MDC-T and Zanu-PF clash over rights of voters abroad

ZANU-PF and the main faction of the Movement for Democratic Change are clashing over the diaspora vote amid revelations that President Robert Mugabe's party is vehemently against it.

About three million Zimbabweans are estimated to be in the diaspora after fleeing the economic and political meltdown between 2000 and 2010.

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Mugabe and Zanu-PF allegedly fear that those in the diaspora support Prime Minister Morgan Tsvangirai and his MDC-T faction, hence the veteran politician’s reluctance to allow them to vote in the next elections.

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Zanu-PF’s Emmerson Mnangagwa, who is thought to be vying to succeed Mugabe, said this week his party would not allow those in the diaspora to vote.

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He said restrictive measures imposed by the European Union (EU) and other Western powers on Mugabe and his inner circle should be unconditionally lifted before the Zimbabweans outside the country are allowed to vote.

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Mnangagwa said because of the targeted sanctions, the Zanu-PF leadership was unable to travel to Europe and the US to canvass for support from the diaspora yet Tsvangirai and his leadership were able crisis-cross the globe to campaign. “It would be folly for us to allow them to vote,” he said.

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But in a hard-hitting statement to the media on Friday, Tsvangirai’s party said that all adult Zimbabweans, either at home or in the diaspora, should be allowed to vote in any election if democracy has to assume its “generic” meaning outside the current political transition.

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The MDC-T said Zanu-PF and Mnangagwa should know that sanctions and the diaspora vote were not linked.

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“The inclusive government was set up to give birth to a completely new society, a society that reflects a radical departure from our dark past. The MDC recognises the fundamental right for total franchise for all eligible citizens of Zimbabwe. The right to a vote can never be treated as a privilege, and cannot be bargained for,” it said in statement.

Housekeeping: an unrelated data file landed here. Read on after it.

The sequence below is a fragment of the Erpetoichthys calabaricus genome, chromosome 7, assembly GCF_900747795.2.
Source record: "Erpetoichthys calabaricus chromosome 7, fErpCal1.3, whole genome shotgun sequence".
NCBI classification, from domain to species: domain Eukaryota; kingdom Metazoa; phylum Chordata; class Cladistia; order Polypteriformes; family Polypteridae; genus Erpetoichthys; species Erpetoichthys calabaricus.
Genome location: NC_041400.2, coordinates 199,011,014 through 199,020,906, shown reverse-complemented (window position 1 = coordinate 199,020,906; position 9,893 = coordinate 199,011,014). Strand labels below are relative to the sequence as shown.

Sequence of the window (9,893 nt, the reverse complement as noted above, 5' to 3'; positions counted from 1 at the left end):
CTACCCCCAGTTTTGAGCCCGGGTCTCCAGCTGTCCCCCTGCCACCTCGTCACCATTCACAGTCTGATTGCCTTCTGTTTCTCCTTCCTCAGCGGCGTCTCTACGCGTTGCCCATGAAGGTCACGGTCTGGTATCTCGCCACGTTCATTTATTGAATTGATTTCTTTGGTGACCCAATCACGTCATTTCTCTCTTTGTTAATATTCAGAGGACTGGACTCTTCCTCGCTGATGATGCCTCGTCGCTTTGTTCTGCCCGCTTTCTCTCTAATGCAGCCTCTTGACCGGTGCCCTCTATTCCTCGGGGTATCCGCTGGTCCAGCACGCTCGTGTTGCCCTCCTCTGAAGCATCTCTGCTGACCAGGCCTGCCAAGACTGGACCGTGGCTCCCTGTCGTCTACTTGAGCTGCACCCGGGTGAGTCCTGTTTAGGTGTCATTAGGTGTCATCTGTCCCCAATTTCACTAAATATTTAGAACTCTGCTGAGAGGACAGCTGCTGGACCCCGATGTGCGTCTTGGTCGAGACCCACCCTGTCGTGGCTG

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“Decades of economic and political chaos drove millions of Zimbabweans off their home base. As if to further punish them the former regime quickly disenfranchised them purely on allegations of supporting the party of the future, the MDC. Now that Zimbabwe is being ruled by an inclusive government, there can never be any justification for official discrimination against citizens in the diaspora,” said the MDC-T.

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“For the record, these Zimbabweans living and working abroad gave the country a lifeline during a debilitating hyperinflationary period through a steady flow of remittances in cash, food and fuel. They continue to do so today as the country teeters back to its feet.

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“They should never be denied a voice to determine the future of their country.”

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As negotiators exchange notes with the SADC facilitation team in Cape Town, SA , the MDC-T called for the restoration of the diaspora vote as a natural right.

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“The liberation struggle was anchored on the need for a one person, one-vote principle. To deny a Zimbabwean such a right would amount to a regrettable betrayal of the ideals of that struggle,” it added.

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The MDC-T has strong branches in the UK, US and South Africa, where there are large numbers of Zimbabweans.